Sadly, the Lone Pine became badly diseased with Blue Stain fungus. For public safety and, to limit spread of the disease, the tree was removed following the Lone Pine anniversary on 6 August.

In 2006 another sapling, germinated from the original Lone Pine cone, was planted in the Shrine Reserve. Just metres from the first tree, a new generation Lone Pine is now flourishing for the enjoyment and reflection of a new generation of Australians.

Lone Pine saw some of the most ferocious fighting of the Gallipoli campaign. The battlefield took its name from a single tree, the last of a stand of trees that Turkish troops used to build and cover their trenches.

The pine became iconic amongst the ANZAC forces. It was ultimately decimated, but not before Sgt. Keith McDowell collected a single pine cone. He sent the cone home to his mother, not knowing the symbol of history and remembrance it would become.

Susie Brown tells the evocative story of a single cone in her book Lone Pine.

On the radar

Many cruise passengers have expressed an interest in visiting other Turkey locations before or after the Gallipoli-2015 cruise.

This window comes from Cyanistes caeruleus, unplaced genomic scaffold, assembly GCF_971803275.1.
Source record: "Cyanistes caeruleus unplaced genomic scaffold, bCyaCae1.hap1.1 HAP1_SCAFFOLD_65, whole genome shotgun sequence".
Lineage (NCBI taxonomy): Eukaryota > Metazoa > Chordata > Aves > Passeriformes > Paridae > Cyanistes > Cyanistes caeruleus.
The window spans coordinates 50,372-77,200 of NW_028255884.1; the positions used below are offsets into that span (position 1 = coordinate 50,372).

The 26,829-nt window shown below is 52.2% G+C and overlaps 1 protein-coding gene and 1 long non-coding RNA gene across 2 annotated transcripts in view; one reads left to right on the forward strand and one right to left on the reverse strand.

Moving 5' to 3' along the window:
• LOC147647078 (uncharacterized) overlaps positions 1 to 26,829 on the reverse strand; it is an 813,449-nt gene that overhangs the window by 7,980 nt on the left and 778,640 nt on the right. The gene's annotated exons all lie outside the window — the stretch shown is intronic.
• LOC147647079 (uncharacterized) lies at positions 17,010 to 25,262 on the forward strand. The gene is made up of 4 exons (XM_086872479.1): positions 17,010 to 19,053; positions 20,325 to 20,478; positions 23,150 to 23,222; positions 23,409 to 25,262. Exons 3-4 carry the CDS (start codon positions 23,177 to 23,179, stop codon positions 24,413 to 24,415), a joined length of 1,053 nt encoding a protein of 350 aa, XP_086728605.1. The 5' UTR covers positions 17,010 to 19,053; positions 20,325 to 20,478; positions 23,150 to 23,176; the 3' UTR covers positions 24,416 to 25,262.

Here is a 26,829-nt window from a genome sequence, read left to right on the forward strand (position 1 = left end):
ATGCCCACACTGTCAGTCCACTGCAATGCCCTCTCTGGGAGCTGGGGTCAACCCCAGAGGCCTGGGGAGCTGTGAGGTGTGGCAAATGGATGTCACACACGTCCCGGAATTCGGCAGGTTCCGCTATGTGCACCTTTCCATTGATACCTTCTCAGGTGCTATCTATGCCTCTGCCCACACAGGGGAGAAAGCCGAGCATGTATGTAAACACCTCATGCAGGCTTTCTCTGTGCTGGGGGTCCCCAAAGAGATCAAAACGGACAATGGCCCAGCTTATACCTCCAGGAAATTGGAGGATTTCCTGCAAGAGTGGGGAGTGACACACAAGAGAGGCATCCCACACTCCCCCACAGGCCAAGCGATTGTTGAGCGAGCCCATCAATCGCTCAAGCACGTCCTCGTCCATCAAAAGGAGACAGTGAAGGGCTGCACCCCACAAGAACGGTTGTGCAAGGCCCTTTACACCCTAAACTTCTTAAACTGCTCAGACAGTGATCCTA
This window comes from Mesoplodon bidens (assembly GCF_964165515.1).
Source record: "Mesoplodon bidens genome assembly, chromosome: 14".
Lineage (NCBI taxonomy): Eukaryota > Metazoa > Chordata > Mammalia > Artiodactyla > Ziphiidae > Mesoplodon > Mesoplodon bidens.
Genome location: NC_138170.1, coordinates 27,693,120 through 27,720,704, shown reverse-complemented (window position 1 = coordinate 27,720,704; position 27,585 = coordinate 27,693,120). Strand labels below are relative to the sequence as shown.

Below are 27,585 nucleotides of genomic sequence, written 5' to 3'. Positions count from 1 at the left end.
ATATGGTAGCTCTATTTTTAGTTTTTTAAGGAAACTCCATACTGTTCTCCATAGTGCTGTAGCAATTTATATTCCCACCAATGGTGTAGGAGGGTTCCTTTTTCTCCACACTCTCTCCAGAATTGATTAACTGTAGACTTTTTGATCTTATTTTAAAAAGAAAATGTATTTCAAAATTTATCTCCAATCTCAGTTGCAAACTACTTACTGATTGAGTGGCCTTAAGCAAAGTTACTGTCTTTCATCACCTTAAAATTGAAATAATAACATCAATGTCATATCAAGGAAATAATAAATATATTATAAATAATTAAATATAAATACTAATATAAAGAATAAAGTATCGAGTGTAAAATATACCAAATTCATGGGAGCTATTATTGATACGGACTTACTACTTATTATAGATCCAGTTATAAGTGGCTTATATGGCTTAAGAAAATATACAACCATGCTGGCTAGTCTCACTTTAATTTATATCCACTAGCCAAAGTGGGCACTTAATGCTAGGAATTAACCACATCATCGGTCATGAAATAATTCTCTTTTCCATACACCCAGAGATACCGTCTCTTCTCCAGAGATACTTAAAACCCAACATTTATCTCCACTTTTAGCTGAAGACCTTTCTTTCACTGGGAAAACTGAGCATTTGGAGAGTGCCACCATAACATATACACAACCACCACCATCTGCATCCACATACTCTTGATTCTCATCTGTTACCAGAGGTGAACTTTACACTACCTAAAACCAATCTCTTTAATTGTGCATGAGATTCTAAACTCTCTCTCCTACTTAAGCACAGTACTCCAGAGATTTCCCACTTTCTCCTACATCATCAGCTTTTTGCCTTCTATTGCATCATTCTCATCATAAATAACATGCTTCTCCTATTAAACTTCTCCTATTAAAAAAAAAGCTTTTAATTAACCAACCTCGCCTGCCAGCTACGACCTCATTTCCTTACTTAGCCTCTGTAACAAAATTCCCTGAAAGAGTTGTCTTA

With preparations continuing almost daily, we hope to shortly begin profiling a number of add-on tours. This will give those interested passengers a chance to explore more of the fascinating destination that is Turkey.

As we told you earlier, cruise bookings are continuing at a steady pace. In fact, at this stage, Category 1 cabins have completely sold out. There are still available cabins here.

Strong interest in Categories 7 and 11, suggests these cabins may soon become unavailable too.

And don't forget:

Your Anzac preparation

Our battlefields pilgrimage (on day 5 of the cruise itinerary) will involve lots of walking. So don't forget to pack suitable footwear.

With cruise categories beginning to sell out, it's more important than ever to let friends and family know about Gallipoli-2015. So don't forget to pass Despatches on. Join our Facebook community too, where you'll get Gallipoli-2015 updates as and when they happen.

Kind regards,

Marcus Falay